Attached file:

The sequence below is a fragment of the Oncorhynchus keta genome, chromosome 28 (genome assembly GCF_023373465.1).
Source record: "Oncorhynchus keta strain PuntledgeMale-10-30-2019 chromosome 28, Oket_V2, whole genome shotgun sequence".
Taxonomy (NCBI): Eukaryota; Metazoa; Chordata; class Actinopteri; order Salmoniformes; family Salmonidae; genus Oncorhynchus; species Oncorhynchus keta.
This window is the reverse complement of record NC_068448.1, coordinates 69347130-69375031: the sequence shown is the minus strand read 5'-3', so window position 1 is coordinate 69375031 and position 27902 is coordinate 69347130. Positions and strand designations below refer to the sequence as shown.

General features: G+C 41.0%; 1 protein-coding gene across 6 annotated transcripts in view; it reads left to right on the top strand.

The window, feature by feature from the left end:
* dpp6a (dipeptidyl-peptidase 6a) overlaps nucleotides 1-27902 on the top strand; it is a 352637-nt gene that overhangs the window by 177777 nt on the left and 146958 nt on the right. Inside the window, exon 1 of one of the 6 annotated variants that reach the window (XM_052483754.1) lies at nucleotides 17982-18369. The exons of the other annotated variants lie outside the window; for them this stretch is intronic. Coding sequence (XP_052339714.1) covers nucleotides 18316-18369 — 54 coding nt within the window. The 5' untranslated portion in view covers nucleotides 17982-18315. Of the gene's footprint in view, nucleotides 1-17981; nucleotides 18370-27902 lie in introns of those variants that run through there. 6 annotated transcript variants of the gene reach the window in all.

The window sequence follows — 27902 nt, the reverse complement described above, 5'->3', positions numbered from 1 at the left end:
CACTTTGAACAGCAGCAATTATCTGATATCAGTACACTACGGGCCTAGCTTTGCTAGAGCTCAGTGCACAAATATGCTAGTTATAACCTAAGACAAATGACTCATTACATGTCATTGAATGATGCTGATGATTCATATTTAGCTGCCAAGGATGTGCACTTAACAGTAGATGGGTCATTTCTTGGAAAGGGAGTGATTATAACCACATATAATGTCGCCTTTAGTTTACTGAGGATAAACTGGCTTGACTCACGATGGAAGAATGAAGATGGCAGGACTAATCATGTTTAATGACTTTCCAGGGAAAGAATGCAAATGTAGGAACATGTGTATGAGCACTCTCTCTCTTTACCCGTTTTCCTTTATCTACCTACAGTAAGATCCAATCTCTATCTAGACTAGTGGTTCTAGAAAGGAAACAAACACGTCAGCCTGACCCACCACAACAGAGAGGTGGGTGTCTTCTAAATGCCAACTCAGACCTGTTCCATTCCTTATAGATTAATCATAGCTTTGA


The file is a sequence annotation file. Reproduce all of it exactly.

The sequence below is a fragment of the Oncorhynchus keta genome, chromosome 28 (genome assembly GCF_023373465.1).
Source record: "Oncorhynchus keta strain PuntledgeMale-10-30-2019 chromosome 28, Oket_V2, whole genome shotgun sequence".
Taxonomy (NCBI): Eukaryota; Metazoa; Chordata; class Actinopteri; order Salmoniformes; family Salmonidae; genus Oncorhynchus; species Oncorhynchus keta.
This window is the reverse complement of record NC_068448.1, coordinates 69347130-69375031: the sequence shown is the minus strand read 5'-3', so window position 1 is coordinate 69375031 and position 27902 is coordinate 69347130. Positions and strand designations below refer to the sequence as shown.

General features: G+C 41.0%; 1 protein-coding gene across 6 annotated transcripts in view; it reads left to right on the top strand.

The window, feature by feature from the left end:
* dpp6a (dipeptidyl-peptidase 6a) overlaps nucleotides 1-27902 on the top strand; it is a 352637-nt gene that overhangs the window by 177777 nt on the left and 146958 nt on the right. Inside the window, exon 1 of one of the 6 annotated variants that reach the window (XM_052483754.1) lies at nucleotides 17982-18369. The exons of the other annotated variants lie outside the window; for them this stretch is intronic. Coding sequence (XP_052339714.1) covers nucleotides 18316-18369 — 54 coding nt within the window. The 5' untranslated portion in view covers nucleotides 17982-18315. Of the gene's footprint in view, nucleotides 1-17981; nucleotides 18370-27902 lie in introns of those variants that run through there. 6 annotated transcript variants of the gene reach the window in all.

The window sequence follows — 27902 nt, the reverse complement described above, 5'->3', positions numbered from 1 at the left end:
CACTTTGAACAGCAGCAATTATCTGATATCAGTACACTACGGGCCTAGCTTTGCTAGAGCTCAGTGCACAAATATGCTAGTTATAACCTAAGACAAATGACTCATTACATGTCATTGAATGATGCTGATGATTCATATTTAGCTGCCAAGGATGTGCACTTAACAGTAGATGGGTCATTTCTTGGAAAGGGAGTGATTATAACCACATATAATGTCGCCTTTAGTTTACTGAGGATAAACTGGCTTGACTCACGATGGAAGAATGAAGATGGCAGGACTAATCATGTTTAATGACTTTCCAGGGAAAGAATGCAAATGTAGGAACATGTGTATGAGCACTCTCTCTCTTTACCCGTTTTCCTTTATCTACCTACAGTAAGATCCAATCTCTATCTAGACTAGTGGTTCTAGAAAGGAAACAAACACGTCAGCCTGACCCACCACAACAGAGAGGTGGGTGTCTTCTAAATGCCAACTCAGACCTGTTCCATTCCTTATAGATTAATCATAGCTTTGA